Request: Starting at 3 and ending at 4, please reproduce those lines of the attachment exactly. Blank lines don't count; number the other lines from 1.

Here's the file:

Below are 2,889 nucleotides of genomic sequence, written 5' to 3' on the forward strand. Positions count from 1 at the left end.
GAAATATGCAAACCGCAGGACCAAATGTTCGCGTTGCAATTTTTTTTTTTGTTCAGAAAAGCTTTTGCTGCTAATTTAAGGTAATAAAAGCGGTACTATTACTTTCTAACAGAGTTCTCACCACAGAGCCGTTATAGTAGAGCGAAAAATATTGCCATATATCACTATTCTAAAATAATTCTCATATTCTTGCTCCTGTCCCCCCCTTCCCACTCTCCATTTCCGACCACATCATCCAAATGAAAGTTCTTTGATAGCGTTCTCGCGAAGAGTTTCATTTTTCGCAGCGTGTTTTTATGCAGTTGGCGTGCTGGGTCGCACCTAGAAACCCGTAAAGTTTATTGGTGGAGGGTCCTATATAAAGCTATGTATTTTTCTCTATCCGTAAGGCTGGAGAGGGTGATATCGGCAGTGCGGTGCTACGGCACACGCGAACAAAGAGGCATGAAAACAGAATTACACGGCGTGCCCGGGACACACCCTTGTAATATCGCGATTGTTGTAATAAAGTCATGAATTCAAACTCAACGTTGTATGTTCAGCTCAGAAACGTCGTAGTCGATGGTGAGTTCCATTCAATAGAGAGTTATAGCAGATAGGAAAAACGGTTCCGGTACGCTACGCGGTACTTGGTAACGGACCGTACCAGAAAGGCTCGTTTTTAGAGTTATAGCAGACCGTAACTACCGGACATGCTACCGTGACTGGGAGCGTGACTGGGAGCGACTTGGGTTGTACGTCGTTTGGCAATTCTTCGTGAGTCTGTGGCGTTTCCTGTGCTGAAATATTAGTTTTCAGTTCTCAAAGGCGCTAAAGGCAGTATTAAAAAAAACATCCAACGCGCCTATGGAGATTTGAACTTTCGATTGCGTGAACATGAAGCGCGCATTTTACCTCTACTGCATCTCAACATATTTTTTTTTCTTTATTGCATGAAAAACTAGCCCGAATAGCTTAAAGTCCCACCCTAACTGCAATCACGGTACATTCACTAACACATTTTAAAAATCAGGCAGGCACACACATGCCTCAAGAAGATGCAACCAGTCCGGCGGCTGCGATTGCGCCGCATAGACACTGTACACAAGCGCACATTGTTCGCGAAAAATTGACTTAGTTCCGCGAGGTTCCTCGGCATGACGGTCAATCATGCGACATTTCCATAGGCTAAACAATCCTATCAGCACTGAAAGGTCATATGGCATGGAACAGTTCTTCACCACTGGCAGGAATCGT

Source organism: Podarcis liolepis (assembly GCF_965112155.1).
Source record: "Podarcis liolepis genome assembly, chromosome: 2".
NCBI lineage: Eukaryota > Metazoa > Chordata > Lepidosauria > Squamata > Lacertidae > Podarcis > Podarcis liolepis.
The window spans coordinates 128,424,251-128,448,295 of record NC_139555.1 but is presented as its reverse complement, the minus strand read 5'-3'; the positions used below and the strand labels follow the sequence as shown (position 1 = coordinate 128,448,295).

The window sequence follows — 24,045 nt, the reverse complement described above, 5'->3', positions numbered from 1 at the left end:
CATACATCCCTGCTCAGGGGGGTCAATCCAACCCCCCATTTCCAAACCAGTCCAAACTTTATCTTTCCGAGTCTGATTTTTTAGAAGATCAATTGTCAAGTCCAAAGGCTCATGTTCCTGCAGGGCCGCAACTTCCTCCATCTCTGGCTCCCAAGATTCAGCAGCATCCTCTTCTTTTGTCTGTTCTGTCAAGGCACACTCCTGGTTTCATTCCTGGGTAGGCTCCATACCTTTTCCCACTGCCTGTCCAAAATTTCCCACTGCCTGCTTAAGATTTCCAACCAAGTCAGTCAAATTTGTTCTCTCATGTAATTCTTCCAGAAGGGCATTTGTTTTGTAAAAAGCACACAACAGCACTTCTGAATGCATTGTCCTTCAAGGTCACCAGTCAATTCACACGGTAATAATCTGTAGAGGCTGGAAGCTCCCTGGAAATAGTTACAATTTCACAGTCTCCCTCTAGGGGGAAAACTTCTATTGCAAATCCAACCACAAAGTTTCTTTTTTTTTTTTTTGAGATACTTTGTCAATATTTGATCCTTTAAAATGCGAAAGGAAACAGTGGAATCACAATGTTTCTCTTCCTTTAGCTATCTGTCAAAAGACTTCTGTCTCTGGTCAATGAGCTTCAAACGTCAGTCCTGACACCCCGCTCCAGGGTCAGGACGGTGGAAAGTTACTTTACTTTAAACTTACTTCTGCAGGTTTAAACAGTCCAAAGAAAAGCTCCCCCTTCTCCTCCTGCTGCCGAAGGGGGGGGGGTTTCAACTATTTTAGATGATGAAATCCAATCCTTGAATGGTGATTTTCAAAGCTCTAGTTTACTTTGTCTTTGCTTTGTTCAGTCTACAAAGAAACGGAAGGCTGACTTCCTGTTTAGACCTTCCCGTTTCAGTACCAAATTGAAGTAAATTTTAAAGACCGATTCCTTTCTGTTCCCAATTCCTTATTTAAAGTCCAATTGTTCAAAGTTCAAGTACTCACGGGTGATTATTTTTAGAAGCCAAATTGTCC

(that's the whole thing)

Source organism: Podarcis liolepis (assembly GCF_965112155.1).
Source record: "Podarcis liolepis genome assembly, chromosome: 2".